Sodium and potassium intake of urban dwellers: nothing changed in Yazd, Iran.J Health Popul Nutr. 2014 Mar; 32(1):111-7.JH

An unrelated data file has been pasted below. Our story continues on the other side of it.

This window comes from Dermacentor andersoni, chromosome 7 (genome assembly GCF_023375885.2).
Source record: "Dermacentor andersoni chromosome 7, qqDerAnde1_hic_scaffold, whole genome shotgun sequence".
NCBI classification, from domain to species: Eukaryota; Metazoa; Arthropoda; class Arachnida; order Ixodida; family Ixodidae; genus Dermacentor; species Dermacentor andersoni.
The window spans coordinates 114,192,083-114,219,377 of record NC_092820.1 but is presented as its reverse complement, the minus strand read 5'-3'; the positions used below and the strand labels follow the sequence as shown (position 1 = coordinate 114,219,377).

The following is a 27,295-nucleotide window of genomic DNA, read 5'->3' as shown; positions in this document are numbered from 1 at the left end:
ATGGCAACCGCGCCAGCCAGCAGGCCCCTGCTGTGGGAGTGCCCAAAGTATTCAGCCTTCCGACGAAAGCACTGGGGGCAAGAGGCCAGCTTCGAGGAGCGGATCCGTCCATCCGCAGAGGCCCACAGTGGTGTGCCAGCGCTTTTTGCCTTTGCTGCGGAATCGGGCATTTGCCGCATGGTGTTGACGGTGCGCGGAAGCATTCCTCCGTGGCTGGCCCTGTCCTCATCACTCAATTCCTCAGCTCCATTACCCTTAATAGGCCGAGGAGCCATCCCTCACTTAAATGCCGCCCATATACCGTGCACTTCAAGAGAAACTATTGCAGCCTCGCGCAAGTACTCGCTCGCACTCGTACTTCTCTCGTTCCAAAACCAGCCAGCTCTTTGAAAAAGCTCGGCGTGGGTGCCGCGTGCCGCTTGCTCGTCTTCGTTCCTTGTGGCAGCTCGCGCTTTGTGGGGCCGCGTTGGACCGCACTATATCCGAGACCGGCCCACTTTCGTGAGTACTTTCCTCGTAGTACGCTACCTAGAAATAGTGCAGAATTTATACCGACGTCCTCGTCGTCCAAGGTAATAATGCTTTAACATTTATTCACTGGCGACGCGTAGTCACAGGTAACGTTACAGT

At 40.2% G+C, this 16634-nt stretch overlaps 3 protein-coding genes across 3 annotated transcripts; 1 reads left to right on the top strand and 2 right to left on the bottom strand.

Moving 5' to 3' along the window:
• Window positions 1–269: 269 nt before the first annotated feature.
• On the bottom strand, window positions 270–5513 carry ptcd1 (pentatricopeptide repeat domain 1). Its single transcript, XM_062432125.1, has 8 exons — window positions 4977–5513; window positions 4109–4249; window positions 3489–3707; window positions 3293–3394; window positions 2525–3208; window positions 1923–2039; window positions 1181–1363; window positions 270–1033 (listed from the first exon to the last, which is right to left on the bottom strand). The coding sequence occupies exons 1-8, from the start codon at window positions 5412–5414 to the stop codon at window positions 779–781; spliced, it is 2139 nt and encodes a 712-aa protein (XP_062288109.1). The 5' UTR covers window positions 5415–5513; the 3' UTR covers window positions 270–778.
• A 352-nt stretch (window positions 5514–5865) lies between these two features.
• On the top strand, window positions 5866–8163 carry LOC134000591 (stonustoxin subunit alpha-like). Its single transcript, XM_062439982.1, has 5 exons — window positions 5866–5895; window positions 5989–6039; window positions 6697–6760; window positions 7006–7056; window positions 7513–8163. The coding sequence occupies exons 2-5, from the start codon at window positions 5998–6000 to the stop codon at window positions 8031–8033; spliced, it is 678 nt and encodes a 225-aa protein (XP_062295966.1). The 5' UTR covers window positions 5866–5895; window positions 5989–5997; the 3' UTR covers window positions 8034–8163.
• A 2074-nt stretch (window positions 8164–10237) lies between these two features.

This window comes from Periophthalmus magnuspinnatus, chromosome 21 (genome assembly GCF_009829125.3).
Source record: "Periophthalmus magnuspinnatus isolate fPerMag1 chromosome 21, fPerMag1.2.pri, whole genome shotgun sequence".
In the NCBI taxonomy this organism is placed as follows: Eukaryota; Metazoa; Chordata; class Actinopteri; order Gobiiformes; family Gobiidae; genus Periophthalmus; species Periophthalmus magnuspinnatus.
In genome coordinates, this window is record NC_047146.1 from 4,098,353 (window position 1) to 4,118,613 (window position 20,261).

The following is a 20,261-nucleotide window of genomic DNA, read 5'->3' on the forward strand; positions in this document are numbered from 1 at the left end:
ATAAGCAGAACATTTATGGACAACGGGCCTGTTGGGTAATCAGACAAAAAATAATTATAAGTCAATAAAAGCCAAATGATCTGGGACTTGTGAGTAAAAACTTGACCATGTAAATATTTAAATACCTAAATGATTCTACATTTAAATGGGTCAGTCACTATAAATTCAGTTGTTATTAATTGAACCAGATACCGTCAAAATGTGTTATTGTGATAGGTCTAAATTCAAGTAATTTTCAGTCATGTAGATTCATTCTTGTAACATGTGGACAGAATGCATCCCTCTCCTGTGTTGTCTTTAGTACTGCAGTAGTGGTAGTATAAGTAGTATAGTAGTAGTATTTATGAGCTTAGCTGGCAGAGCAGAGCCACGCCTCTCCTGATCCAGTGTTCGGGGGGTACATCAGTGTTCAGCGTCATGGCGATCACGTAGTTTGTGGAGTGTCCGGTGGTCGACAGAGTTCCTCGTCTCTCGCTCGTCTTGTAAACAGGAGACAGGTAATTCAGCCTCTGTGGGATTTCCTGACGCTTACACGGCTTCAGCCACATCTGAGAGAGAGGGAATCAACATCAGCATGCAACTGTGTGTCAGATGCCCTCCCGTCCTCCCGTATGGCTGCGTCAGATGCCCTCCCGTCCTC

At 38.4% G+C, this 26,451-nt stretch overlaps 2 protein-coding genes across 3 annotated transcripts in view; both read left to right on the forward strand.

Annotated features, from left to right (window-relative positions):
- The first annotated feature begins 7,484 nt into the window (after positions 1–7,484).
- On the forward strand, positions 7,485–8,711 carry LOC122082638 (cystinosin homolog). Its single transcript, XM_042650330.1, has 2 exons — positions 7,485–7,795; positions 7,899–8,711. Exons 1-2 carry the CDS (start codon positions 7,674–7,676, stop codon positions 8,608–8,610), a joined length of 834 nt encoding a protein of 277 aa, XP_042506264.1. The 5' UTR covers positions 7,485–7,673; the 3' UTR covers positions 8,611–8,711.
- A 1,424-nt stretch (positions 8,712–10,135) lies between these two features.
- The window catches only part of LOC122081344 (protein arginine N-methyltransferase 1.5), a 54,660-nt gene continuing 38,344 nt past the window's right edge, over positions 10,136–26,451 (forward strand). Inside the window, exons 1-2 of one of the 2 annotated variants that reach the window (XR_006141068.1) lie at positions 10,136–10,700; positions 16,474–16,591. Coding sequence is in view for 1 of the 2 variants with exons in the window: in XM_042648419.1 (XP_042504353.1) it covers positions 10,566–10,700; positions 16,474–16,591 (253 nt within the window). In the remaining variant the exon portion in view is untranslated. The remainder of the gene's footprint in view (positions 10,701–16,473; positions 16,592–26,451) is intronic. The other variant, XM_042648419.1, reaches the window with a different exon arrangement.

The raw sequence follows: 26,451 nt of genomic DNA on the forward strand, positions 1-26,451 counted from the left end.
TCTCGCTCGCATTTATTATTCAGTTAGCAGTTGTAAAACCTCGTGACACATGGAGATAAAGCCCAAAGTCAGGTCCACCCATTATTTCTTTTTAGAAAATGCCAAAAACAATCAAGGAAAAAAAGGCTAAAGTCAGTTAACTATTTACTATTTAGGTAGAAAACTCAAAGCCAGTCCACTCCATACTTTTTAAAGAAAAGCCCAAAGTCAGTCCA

To assess the daily salt intake of people aged 20-74 years based on the 24-hour urinary sodium excretion in urban population of Yazd, a population-based cross-sectional study was conducted. This is a substudy of Yazd Healthy Heart Project in Iran. From 2004 to 2005, two thousand people of the urban population of Yazd city, aged 20-74 years, were enrolled in the main study. Overall, 219 volunteer participants of 20-70 years were enrolled in this substudy. Sample frame was the household numbers according to the database of Yazd City Health Services. Calcium, phosphorus, sodium, potassium, and creatinine were measured in the urine samples collected from the participants over a 24-hour period. Sodium content in urine over 24 hours was 171.7 +/- 82.9 mmol/day in males and 127.8 +/- 56.1 mmol/day in females (p < 0.0001) while potassium content was 49.4 +/- 23.2 mmol/day in males and 41.5 +/- 25.1 mmol/day in females (p = 0.2). Estimated average daily salt (NaCl) intake was 10.0 +/- 4.8 g/day in males and 7.5 +/- 3.3 g/day in females (p < 0.0001). Only one participant had the ideal Na/K ratio of less than one. Na/K ratios greater than one and less than two were seen in 11.3% (n = 24), and a ratio equal to or greater than 2 was observed in 82.3% (n = 118) of the participants. The average Na/K ratio was 3.69 +/- 1.58. Unlike many developed countries where sodium intake declined over the past few decades, the daily sodium intake in Yazd is high, and daily potassium intake is low. This is similar to what was observed four decades ago in an area not far from Yazd. Efforts must be directed towards health promotion interventions to increase public awareness to reduce sodium intake and increase potassium intake.